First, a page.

The option of a lawsuit "is available because search is not the appropriate method in this situation," Thomas R. Burke, a media lawyer and partner in the San Francisco offices of Davis Wright Tremaine, told CNET. He said the search warrant violated a California journalist shield law designed to limit searches of newsrooms.
Burke added, however, that he has been in discussions with the San Mateo County district attorney's office and that he appreciated prosecutors' agreement not to search editor Jason Chen's seized computers, iPad, and iPhone while talks are in progress.
Gizmodo's parent company, Gawker Media, has said that the search warrant is "invalid," citing a California law curbing newsroom searches. So has the Electronic Frontier Foundation. On the other hand, if the Gizmodo employees who paid $5,000 for what they believed was a 4G prototype are targets of a criminal probe, it's likely that the law's protections do not apply and a civil lawsuit would be unsuccessful. But if Gizmodo is not suspected of violating the law, they would have a good case against the county, legal experts said.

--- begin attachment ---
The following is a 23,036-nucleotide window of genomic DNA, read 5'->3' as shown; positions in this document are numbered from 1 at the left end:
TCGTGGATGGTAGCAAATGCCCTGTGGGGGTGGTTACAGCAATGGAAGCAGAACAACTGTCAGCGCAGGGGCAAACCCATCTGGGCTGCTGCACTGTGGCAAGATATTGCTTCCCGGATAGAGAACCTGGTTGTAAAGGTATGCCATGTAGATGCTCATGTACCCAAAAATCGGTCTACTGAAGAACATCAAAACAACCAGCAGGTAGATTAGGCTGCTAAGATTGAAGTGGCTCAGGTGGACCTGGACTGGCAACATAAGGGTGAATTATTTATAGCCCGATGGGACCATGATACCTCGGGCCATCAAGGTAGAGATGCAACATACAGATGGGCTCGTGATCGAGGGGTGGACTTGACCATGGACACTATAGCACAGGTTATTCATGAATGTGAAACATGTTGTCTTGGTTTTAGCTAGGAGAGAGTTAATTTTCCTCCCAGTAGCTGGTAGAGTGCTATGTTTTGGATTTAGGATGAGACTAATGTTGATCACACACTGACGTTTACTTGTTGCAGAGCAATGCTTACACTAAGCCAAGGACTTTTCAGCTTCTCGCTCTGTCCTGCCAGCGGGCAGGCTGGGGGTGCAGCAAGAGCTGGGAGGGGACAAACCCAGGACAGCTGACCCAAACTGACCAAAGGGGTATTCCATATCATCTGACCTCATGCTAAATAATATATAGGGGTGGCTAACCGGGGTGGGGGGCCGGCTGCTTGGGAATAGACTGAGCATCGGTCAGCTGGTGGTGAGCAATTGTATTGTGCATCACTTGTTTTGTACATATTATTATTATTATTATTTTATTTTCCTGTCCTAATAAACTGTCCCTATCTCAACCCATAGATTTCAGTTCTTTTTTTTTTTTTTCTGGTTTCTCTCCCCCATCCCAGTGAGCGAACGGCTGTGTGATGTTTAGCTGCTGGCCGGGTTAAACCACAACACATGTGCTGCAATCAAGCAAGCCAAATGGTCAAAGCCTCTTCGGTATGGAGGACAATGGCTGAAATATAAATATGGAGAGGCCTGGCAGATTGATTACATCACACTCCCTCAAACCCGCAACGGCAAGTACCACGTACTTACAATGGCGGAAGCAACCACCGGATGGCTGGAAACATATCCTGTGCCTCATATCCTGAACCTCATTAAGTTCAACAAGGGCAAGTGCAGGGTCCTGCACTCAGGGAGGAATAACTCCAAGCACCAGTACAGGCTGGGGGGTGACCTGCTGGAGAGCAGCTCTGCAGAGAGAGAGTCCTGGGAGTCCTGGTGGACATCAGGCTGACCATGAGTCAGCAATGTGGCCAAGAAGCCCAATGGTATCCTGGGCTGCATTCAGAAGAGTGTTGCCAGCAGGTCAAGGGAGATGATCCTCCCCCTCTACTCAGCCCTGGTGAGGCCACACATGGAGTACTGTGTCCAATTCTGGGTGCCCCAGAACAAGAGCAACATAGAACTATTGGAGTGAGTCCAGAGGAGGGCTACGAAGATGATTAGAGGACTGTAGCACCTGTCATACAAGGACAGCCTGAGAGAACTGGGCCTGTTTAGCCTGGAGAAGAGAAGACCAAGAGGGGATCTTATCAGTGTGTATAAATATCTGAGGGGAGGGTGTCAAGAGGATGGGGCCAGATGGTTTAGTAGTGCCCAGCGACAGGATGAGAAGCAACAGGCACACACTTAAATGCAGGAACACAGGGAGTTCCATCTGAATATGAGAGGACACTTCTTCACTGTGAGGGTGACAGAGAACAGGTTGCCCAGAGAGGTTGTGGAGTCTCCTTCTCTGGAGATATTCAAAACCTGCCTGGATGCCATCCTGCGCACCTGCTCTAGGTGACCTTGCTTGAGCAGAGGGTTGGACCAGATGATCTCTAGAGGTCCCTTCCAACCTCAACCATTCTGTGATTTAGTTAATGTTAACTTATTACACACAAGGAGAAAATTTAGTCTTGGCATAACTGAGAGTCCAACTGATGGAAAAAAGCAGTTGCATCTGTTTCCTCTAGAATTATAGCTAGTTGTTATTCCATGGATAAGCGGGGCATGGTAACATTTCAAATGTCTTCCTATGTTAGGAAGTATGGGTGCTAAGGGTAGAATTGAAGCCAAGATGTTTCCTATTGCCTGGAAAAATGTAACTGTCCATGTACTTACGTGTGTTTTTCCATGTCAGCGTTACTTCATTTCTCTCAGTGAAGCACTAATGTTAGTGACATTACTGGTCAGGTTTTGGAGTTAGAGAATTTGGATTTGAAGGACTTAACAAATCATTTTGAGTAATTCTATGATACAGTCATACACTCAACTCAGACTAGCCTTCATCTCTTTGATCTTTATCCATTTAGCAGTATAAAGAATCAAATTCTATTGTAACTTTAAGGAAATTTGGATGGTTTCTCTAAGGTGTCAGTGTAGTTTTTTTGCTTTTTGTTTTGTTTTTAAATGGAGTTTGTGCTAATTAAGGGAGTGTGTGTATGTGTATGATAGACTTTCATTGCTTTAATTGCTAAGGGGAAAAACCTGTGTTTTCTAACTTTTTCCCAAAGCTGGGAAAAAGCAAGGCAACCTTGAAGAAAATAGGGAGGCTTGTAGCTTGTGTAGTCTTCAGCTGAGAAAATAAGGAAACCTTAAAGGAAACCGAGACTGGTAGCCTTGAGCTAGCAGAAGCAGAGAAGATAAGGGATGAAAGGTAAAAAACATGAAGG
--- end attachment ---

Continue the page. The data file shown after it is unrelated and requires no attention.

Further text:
For more on this story, read Gizmodo considers suing police after iPhone raid on CNET News.